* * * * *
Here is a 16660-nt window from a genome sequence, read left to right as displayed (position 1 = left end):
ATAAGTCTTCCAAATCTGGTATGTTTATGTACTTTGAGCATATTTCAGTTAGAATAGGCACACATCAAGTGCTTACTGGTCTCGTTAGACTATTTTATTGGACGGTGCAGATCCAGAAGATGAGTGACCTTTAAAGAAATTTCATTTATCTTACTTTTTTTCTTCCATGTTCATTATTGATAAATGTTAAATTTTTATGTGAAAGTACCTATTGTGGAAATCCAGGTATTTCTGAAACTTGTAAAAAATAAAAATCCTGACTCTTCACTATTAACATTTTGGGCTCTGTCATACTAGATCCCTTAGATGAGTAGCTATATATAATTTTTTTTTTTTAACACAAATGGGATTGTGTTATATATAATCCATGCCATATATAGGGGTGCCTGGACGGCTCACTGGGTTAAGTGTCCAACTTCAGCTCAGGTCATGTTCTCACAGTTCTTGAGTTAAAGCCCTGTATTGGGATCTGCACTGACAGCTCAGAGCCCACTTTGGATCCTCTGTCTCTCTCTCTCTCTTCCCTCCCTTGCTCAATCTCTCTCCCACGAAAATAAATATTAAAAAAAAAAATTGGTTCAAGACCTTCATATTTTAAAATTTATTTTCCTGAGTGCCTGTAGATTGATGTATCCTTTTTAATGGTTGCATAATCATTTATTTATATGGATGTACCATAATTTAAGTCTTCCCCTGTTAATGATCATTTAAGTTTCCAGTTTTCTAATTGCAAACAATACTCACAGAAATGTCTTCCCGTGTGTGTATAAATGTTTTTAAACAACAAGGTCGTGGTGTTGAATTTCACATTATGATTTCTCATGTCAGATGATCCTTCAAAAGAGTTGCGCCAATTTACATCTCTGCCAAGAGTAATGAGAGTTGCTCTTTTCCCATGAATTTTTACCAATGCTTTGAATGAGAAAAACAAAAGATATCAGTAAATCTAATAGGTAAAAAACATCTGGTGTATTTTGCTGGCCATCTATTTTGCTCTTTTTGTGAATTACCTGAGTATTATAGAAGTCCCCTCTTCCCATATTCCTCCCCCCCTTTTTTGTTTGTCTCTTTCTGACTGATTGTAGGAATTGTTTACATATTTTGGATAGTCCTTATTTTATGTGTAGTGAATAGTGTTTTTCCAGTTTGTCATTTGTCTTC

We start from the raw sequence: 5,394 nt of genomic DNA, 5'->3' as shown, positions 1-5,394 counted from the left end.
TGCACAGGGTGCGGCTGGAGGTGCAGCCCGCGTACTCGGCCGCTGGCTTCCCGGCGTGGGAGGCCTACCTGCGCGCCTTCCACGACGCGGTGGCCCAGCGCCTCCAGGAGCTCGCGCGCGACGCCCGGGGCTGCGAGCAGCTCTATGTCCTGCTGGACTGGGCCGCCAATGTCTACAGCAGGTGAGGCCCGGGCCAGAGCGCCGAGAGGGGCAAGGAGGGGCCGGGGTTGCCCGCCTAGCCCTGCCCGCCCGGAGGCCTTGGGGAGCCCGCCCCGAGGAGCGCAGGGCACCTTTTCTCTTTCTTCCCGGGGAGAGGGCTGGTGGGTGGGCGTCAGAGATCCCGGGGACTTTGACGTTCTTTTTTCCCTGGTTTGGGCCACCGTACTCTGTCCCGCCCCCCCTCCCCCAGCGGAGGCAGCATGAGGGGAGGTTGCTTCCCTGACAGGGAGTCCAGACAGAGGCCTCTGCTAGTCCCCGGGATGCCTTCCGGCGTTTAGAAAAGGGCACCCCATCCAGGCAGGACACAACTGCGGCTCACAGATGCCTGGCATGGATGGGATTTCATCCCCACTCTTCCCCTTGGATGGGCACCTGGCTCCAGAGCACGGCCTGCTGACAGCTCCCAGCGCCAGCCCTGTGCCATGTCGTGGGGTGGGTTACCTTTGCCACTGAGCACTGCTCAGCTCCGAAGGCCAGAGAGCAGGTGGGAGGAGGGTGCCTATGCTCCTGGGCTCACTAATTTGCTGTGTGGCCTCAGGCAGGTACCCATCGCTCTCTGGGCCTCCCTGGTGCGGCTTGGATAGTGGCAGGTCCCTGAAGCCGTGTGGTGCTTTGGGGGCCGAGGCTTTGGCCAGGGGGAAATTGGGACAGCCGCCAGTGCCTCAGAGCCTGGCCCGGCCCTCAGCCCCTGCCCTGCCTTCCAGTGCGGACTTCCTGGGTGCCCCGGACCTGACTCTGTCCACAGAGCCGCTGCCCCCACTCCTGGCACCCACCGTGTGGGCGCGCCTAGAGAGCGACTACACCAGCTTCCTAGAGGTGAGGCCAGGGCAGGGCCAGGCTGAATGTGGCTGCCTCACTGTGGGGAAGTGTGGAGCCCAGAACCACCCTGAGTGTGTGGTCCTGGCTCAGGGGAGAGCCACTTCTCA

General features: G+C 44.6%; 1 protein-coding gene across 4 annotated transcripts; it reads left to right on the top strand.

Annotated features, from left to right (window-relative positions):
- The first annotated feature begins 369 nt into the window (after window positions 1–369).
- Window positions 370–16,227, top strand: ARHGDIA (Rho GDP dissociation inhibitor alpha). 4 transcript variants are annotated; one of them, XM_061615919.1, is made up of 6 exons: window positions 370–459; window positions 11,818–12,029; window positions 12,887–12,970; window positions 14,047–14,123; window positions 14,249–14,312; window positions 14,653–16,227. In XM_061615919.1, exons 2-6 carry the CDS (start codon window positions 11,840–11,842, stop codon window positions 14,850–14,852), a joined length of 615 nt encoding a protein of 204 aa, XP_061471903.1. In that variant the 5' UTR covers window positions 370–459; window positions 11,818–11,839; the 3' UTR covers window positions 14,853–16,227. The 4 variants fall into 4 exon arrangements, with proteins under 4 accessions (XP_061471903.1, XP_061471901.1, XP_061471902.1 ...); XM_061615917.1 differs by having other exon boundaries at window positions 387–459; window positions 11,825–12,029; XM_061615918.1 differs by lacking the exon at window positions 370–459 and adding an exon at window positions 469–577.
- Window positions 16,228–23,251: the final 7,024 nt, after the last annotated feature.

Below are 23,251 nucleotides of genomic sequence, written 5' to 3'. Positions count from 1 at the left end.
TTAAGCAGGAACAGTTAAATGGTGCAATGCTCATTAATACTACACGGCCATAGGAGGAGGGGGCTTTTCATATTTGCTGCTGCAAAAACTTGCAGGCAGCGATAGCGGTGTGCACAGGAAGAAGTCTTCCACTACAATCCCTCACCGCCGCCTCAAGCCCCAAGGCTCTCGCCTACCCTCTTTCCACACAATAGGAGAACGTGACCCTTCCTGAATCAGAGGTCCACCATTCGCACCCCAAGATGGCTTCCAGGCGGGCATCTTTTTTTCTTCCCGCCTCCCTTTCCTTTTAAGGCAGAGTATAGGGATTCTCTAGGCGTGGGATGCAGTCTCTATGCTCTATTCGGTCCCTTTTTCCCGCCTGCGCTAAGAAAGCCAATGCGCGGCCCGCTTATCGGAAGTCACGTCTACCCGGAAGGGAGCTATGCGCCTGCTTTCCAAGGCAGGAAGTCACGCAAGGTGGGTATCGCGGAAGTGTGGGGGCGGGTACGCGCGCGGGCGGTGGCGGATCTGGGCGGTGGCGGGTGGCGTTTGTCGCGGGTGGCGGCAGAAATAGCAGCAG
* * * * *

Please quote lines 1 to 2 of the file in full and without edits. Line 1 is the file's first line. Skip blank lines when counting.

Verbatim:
Here is a 16660-nt window from a genome sequence, read left to right as displayed (position 1 = left end):
ATAAGTCTTCCAAATCTGGTATGTTTATGTACTTTGAGCATATTTCAGTTAGAATAGGCACACATCAAGTGCTTACTGGTCTCGTTAGACTATTTTATTGGACGGTGCAGATCCAGAAGATGAGTGACCTTTAAAGAAATTTCATTTATCTTACTTTTTTTCTTCCATGTTCATTATTGATAAATGTTAAATTTTTATGTGAAAGTACCTATTGTGGAAATCCAGGTATTTCTGAAACTTGTAAAAAATAAAAATCCTGACTCTTCACTATTAACATTTTGGGCTCTGTCATACTAGATCCCTTAGATGAGTAGCTATATATAATTTTTTTTTTTTAACACAAATGGGATTGTGTTATATATAATCCATGCCATATATAGGGGTGCCTGGACGGCTCACTGGGTTAAGTGTCCAACTTCAGCTCAGGTCATGTTCTCACAGTTCTTGAGTTAAAGCCCTGTATTGGGATCTGCACTGACAGCTCAGAGCCCACTTTGGATCCTCTGTCTCTCTCTCTCTCTTCCCTCCCTTGCTCAATCTCTCTCCCACGAAAATAAATATTAAAAAAAAAAATTGGTTCAAGACCTTCATATTTTAAAATTTATTTTCCTGAGTGCCTGTAGATTGATGTATCCTTTTTAATGGTTGCATAATCATTTATTTATATGGATGTACCATAATTTAAGTCTTCCCCTGTTAATGATCATTTAAGTTTCCAGTTTTCTAATTGCAAACAATACTCACAGAAATGTCTTCCCGTGTGTGTATAAATGTTTTTAAACAACAAGGTCGTGGTGTTGAATTTCACATTATGATTTCTCATGTCAGATGATCCTTCAAAAGAGTTGCGCCAATTTACATCTCTGCCAAGAGTAATGAGAGTTGCTCTTTTCCCATGAATTTTTACCAATGCTTTGAATGAGAAAAACAAAAGATATCAGTAAATCTAATAGGTAAAAAACATCTGGTGTATTTTGCTGGCCATCTATTTTGCTCTTTTTGTGAATTACCTGAGTATTATAGAAGTCCCCTCTTCCCATATTCCTCCCCCCCTTTTTTGTTTGTCTCTTTCTGACTGATTGTAGGAATTGTTTACATATTTTGGATAGTCCTTATTTTATGTGTAGTGAATAGTGTTTTTCCAGTTTGTCATTTGTCTTC